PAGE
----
1. Label Name—Enter the label name (example: Approved Phillips Hubs)
      2. Label Type—Select the type Client List
      3. Label Values—Enter MAC address of the device
  3. Create a new authentication policy.
    1. Click Add Rule to create a new rule.
      In this rule, use the label you created in the previous step for non-dot1x device. In this rule, use the label you created in the previous step for a non-dot1x device.
      Figure 3: Authentication Policy for Non-Dot1X devices Authentication Policy for Non-Dot1X devices
      Enter the following information in the respective fields:
      1. Name—Enter Name. Example: Approved Phillips Devices.
      2. Match Criteria—Select Approved Phillips Hubs, MAB (MAC Authentication Bypass), and Wired.
      3. Policy—Select Allowed.
      4. Policy action—Select Network Access Allowed.
      5. Assigned Policies—Select IoT VLAN.
      Now you have created a policy to authenticate non-dot1X device.
  4. Configure the switch to perform the authentication.
    1. From the left manu of the Juniper Mist portal, select Organization > Wired > Switch Templates.
    2. On the Switch Templates page, either click an existing template to open its configuration page or click Create Template in the upper-right corner of the page to create a template.
    3. In the Authentication Servers section, select Mist Auth as the authentication server.
    4. Scroll down to the Port Profile section and enter the details.
      Figure 4: Port Profile Options Port Profile Options
      Enter the required information or select the required options in the following fields:
      1. Name—Enter a name (for example: secure-port).
      2. Mode—Select Access.
      3. Enable the Use dot1x authentication and Use MAC authentication options. If the client device supports 802.1X, the switch port performs 802.1X authentication. If the client device does not support 802.1X, the switch port performs MAC authentication.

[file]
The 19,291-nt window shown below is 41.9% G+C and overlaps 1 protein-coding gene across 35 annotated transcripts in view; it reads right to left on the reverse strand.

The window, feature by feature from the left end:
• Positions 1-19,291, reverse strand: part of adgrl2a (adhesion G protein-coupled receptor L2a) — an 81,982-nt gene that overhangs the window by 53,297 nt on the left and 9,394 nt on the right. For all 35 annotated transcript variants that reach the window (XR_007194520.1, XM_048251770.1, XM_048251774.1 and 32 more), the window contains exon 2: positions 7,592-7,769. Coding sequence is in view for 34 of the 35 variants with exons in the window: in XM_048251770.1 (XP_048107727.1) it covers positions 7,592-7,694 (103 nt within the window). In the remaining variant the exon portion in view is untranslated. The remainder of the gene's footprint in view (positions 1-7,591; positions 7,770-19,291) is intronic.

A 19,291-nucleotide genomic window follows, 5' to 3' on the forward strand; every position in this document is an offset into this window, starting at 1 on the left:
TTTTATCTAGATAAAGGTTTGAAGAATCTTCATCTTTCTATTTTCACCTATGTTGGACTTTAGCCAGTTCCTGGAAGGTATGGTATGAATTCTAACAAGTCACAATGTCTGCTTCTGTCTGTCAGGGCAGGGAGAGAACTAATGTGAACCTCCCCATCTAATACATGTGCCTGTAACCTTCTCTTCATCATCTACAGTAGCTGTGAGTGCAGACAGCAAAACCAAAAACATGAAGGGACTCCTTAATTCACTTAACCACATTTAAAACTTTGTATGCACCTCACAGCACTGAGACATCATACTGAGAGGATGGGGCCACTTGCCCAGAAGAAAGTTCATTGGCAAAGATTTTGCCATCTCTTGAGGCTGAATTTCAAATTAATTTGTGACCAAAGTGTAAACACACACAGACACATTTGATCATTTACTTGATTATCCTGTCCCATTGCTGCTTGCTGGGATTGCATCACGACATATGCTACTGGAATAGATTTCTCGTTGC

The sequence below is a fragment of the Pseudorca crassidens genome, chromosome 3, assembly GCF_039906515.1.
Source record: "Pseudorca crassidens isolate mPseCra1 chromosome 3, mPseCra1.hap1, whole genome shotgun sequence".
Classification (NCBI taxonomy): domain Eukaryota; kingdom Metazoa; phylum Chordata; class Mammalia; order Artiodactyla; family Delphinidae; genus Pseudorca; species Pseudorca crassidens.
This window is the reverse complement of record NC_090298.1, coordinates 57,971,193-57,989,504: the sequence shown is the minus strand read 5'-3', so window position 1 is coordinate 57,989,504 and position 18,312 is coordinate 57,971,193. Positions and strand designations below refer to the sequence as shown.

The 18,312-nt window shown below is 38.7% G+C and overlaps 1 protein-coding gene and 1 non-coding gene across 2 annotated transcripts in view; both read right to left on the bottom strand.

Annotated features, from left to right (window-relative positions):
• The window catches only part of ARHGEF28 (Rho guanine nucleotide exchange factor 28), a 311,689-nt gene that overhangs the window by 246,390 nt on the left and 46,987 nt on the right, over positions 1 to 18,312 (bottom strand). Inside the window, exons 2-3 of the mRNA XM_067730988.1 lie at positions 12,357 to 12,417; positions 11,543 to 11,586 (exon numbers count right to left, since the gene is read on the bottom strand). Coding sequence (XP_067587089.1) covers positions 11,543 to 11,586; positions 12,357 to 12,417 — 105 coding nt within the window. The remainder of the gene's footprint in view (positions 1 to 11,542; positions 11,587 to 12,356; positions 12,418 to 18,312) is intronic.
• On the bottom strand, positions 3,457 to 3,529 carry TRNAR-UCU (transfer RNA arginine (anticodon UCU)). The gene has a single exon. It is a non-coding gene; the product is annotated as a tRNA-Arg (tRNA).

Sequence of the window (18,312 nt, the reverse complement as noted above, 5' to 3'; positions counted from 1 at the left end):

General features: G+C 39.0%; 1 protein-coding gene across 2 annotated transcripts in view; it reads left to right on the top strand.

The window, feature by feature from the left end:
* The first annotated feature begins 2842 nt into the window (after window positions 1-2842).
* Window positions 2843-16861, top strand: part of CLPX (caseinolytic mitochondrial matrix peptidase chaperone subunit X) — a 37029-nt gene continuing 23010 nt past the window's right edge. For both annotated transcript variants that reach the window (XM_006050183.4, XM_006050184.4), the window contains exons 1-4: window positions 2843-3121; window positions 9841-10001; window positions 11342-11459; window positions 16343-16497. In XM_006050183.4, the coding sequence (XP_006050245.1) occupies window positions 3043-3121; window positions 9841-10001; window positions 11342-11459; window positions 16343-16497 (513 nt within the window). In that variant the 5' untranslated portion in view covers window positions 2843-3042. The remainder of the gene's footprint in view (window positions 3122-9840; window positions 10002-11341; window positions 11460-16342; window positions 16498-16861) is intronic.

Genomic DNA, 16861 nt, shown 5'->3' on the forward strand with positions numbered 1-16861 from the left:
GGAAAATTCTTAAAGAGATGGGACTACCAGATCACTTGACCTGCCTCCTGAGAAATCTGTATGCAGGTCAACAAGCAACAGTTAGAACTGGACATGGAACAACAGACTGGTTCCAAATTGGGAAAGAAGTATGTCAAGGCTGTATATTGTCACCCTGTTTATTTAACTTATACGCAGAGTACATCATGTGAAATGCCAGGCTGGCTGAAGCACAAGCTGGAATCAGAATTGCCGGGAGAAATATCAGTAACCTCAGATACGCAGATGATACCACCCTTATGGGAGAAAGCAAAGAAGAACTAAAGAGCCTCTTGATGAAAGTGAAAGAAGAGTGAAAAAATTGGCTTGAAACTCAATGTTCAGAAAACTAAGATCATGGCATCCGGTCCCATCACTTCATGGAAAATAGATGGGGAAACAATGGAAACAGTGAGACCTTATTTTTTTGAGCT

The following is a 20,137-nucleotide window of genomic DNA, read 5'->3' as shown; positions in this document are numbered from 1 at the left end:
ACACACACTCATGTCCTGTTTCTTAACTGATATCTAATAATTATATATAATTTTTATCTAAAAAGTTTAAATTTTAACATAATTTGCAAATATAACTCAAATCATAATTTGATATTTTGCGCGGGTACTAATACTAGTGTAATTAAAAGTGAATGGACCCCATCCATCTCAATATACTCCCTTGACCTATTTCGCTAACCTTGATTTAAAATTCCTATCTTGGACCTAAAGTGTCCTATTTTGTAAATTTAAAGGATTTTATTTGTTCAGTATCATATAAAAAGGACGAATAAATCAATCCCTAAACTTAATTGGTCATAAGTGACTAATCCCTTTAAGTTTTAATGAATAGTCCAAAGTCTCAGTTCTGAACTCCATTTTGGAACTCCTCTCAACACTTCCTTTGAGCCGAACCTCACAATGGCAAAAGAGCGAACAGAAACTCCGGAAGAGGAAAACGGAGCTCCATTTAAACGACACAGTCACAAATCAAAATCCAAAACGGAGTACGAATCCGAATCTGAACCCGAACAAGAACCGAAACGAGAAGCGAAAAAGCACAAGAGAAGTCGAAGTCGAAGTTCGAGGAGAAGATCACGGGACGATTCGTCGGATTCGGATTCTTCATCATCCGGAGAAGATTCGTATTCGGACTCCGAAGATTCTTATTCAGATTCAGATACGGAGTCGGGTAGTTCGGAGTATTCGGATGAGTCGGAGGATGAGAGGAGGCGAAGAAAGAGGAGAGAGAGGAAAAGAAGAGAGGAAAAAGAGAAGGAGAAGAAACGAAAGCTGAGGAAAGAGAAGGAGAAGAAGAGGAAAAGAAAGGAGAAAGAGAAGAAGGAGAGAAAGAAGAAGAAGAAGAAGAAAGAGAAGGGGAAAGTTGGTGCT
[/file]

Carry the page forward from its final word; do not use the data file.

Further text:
4. STP Edge—Select Yesto configure the port as a Spanning Tree Protocol (STP) edge port. This setting ensures that the port is treated as an edge port.

      This example uses the default values for the remaining fields.

    5. Assign a port profile to each port of the switch where the connected wired clients require network access.

      In the Select Switches Configuration section, on the Port Config tab, click Add Port Range to associate a port profile with a port.

      Figure 5: Assign Port Profile to Port Ranges on a Switch Assign Port Profile to Port Ranges on a Switch

      Enter a port ID and select the configuration profile that you created in the previous step.

    6. Click Save.

Now your network is ready to securely authenticate clients. The Juniper Mist cloud verifies the client certificates and grants access and authorization based on the authentication policy configuration.

You can view the associated clients on the Juniper Mist portal.

  • Select Clients > Wired Clients to see client details
  • Select Monitor > Service Levels > Insights to view client events.